How to approach your website data and improve your users’ experiences & conversions

Interpreting website data into actions that get results isn’t always a straightforward process. But we at Extellio have developed a way of thinking about websites that can help you draw meaningful and actionable conclusions that contain some real potential for improving overall user experience and conversion.

You’ve probably spent some time staring at your website’s analytics trying to figure out what people are doing on your site and why. You may have asked yourself: “Why does their behavior seem so erratic?” Or “Why don’t they just convert?”

It’s not easy to translate whatever conclusions you draw from analytics into actions or development plans. That’s partly because website analytics only allow you to see some of the picture, leaving you to fill in the blanks with guesswork. But it’s also because we tend to think about our data from one perspective at a time.

To go beyond that guessing game, we use a simple methodology that relates the available data to 3 key aspects of a website:

1. What visitors want to do

Visitors come to your website for a reason, they have something they want to do on your website - their intent. It might be just browsing around, but for most of them, it’s much more specific. They might want to find a particular piece of information, understand more about a product, use an online service, or read blog content.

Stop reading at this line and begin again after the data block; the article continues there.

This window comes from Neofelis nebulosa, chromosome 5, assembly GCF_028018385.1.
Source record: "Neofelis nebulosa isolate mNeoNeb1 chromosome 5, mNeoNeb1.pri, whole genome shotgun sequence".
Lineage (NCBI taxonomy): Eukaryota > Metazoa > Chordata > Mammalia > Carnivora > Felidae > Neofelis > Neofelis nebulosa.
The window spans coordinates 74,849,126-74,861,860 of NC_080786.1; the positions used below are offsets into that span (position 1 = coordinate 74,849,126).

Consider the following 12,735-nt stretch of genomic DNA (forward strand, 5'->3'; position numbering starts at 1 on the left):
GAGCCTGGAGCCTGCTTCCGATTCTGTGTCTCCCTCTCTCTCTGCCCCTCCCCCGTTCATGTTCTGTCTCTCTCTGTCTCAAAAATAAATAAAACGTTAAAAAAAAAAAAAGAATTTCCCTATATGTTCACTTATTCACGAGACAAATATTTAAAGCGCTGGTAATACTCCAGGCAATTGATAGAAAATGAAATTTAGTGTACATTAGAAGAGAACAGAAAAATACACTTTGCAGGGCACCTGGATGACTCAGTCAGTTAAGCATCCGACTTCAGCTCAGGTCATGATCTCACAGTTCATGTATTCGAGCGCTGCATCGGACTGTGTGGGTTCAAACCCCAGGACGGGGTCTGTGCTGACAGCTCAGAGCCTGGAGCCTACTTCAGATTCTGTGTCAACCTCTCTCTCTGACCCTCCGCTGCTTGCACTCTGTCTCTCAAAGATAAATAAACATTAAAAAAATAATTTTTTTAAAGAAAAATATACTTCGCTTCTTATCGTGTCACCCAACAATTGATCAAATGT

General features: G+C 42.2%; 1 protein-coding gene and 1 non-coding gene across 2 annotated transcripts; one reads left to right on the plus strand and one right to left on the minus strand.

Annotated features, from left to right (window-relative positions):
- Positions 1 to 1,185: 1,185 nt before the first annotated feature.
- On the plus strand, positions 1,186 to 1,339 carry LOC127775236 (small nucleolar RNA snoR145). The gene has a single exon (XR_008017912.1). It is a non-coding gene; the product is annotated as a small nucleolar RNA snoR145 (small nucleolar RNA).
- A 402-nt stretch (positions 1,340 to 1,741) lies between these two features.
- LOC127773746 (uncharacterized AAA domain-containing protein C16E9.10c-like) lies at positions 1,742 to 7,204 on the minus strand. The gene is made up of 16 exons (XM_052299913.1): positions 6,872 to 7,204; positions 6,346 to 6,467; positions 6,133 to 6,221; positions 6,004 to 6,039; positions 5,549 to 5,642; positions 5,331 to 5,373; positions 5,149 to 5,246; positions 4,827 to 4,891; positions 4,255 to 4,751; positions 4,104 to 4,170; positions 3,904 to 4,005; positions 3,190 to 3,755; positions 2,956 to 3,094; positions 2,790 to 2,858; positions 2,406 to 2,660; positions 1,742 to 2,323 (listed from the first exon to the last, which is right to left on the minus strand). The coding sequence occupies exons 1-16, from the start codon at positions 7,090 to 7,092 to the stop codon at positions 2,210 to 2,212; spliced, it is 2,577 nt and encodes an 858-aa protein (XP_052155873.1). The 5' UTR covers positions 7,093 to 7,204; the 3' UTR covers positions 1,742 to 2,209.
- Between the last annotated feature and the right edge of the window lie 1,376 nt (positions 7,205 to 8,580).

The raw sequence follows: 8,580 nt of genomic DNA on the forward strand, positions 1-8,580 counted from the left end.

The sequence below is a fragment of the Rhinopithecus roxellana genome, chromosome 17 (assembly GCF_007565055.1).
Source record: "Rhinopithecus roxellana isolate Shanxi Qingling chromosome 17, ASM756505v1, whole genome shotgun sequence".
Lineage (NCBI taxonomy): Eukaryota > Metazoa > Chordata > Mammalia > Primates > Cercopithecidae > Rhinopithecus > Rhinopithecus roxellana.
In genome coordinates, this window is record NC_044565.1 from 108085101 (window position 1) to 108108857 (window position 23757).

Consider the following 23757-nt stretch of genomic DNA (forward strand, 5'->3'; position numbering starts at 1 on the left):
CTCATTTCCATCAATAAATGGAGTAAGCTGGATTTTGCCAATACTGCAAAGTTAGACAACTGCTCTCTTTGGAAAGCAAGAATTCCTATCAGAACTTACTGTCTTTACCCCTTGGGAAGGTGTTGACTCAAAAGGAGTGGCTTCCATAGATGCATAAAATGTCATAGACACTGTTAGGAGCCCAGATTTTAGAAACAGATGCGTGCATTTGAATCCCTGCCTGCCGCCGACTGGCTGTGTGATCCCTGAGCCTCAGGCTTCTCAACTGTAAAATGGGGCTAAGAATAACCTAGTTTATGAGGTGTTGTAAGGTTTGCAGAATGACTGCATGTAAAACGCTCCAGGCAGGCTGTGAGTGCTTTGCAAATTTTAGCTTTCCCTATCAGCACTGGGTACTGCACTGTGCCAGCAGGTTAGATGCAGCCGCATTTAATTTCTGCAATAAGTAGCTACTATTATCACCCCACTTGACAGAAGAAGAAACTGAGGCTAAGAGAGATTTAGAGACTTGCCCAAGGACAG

2. What you want visitors to do

As a website owner, on the other hand, you have things you want visitors to do on your website. These are tied to your website goals and in the larger picture, your company goals. You want visitors to buy something, leave their email addresses, find product information, use self-service tools, and whatnot.

3. What visitors actually do

How visitors act on your website is a different question. They usually try to fulfill their intent, but they can take indirect routes to get there. Even if they don’t get side-tracked, visitors tend to be a bit all over the place. Smooth and direct user journeys are very rare. We’ve all experienced a “bad website”, and spent too much time looking for something we couldn’t find or trying to do something that didn’t work.


Looking at things this way will put your data in a more holistic perspective and help you realize what information you lack in order to draw meaningful conclusions. It’s a slightly more advanced approach than the average “do’s and don’ts” list, but also more powerful. It’s a simple technique to organize your thoughts and start making measurable progress.

Aspects that don’t perfectly match-up?